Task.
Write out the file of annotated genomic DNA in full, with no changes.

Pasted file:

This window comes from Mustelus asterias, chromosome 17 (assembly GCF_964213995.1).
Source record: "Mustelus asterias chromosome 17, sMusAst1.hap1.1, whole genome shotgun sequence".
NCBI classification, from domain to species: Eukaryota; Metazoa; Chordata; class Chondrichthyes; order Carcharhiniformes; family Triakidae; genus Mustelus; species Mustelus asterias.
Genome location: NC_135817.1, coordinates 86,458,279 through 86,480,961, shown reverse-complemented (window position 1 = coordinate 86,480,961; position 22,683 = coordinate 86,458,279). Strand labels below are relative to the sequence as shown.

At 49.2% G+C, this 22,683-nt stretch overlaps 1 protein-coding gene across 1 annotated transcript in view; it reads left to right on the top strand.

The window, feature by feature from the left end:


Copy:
This window comes from Mustelus asterias, chromosome 17 (assembly GCF_964213995.1).
Source record: "Mustelus asterias chromosome 17, sMusAst1.hap1.1, whole genome shotgun sequence".
NCBI classification, from domain to species: Eukaryota; Metazoa; Chordata; class Chondrichthyes; order Carcharhiniformes; family Triakidae; genus Mustelus; species Mustelus asterias.
Genome location: NC_135817.1, coordinates 86,458,279 through 86,480,961, shown reverse-complemented (window position 1 = coordinate 86,480,961; position 22,683 = coordinate 86,458,279). Strand labels below are relative to the sequence as shown.

At 49.2% G+C, this 22,683-nt stretch overlaps 1 protein-coding gene across 1 annotated transcript in view; it reads left to right on the top strand.

The window, feature by feature from the left end: